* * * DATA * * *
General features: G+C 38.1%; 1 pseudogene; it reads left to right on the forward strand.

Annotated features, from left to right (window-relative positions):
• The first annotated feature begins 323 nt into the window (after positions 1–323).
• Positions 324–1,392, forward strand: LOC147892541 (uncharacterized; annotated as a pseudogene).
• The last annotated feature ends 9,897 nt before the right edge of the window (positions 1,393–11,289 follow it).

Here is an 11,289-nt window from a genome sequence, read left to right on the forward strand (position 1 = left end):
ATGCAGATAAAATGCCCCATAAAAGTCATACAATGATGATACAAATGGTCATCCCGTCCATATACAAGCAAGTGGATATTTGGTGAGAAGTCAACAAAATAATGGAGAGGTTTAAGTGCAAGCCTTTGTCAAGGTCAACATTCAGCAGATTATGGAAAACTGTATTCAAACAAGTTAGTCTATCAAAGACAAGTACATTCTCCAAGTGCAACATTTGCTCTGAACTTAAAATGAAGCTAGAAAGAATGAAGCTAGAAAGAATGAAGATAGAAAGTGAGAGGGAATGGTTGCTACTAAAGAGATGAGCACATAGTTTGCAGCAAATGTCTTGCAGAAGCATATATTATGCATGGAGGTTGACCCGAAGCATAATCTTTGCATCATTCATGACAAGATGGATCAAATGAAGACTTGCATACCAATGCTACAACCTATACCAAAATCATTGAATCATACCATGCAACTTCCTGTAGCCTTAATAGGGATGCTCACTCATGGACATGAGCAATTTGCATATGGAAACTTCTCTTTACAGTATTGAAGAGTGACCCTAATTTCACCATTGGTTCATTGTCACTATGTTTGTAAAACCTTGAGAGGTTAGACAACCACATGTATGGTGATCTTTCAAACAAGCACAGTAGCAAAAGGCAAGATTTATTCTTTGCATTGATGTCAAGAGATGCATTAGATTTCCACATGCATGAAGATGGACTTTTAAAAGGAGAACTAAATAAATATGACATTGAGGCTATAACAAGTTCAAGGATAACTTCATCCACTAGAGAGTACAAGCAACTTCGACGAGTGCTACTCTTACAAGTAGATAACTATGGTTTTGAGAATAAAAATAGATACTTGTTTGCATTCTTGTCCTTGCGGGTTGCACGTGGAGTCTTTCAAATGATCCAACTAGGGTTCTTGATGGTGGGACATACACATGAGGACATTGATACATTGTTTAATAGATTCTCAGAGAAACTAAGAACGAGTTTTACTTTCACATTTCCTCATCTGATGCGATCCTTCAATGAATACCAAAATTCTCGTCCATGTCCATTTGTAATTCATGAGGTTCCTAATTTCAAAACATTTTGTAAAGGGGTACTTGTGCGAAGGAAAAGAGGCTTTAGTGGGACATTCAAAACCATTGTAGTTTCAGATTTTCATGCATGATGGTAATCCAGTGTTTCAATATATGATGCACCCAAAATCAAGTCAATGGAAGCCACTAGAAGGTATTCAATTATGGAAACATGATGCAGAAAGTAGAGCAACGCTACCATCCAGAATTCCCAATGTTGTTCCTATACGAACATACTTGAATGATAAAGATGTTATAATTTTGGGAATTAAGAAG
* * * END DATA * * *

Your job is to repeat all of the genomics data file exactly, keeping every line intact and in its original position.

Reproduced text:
General features: G+C 38.1%; 1 pseudogene; it reads left to right on the forward strand.

Annotated features, from left to right (window-relative positions):
• The first annotated feature begins 323 nt into the window (after positions 1–323).
• Positions 324–1,392, forward strand: LOC147892541 (uncharacterized; annotated as a pseudogene).
• The last annotated feature ends 9,897 nt before the right edge of the window (positions 1,393–11,289 follow it).

Here is an 11,289-nt window from a genome sequence, read left to right on the forward strand (position 1 = left end):
ATGCAGATAAAATGCCCCATAAAAGTCATACAATGATGATACAAATGGTCATCCCGTCCATATACAAGCAAGTGGATATTTGGTGAGAAGTCAACAAAATAATGGAGAGGTTTAAGTGCAAGCCTTTGTCAAGGTCAACATTCAGCAGATTATGGAAAACTGTATTCAAACAAGTTAGTCTATCAAAGACAAGTACATTCTCCAAGTGCAACATTTGCTCTGAACTTAAAATGAAGCTAGAAAGAATGAAGCTAGAAAGAATGAAGATAGAAAGTGAGAGGGAATGGTTGCTACTAAAGAGATGAGCACATAGTTTGCAGCAAATGTCTTGCAGAAGCATATATTATGCATGGAGGTTGACCCGAAGCATAATCTTTGCATCATTCATGACAAGATGGATCAAATGAAGACTTGCATACCAATGCTACAACCTATACCAAAATCATTGAATCATACCATGCAACTTCCTGTAGCCTTAATAGGGATGCTCACTCATGGACATGAGCAATTTGCATATGGAAACTTCTCTTTACAGTATTGAAGAGTGACCCTAATTTCACCATTGGTTCATTGTCACTATGTTTGTAAAACCTTGAGAGGTTAGACAACCACATGTATGGTGATCTTTCAAACAAGCACAGTAGCAAAAGGCAAGATTTATTCTTTGCATTGATGTCAAGAGATGCATTAGATTTCCACATGCATGAAGATGGACTTTTAAAAGGAGAACTAAATAAATATGACATTGAGGCTATAACAAGTTCAAGGATAACTTCATCCACTAGAGAGTACAAGCAACTTCGACGAGTGCTACTCTTACAAGTAGATAACTATGGTTTTGAGAATAAAAATAGATACTTGTTTGCATTCTTGTCCTTGCGGGTTGCACGTGGAGTCTTTCAAATGATCCAACTAGGGTTCTTGATGGTGGGACATACACATGAGGACATTGATACATTGTTTAATAGATTCTCAGAGAAACTAAGAACGAGTTTTACTTTCACATTTCCTCATCTGATGCGATCCTTCAATGAATACCAAAATTCTCGTCCATGTCCATTTGTAATTCATGAGGTTCCTAATTTCAAAACATTTTGTAAAGGGGTACTTGTGCGAAGGAAAAGAGGCTTTAGTGGGACATTCAAAACCATTGTAGTTTCAGATTTTCATGCATGATGGTAATCCAGTGTTTCAATATATGATGCACCCAAAATCAAGTCAATGGAAGCCACTAGAAGGTATTCAATTATGGAAACATGATGCAGAAAGTAGAGCAACGCTACCATCCAGAATTCCCAATGTTGTTCCTATACGAACATACTTGAATGATAAAGATGTTATAATTTTGGGAATTAAGAAG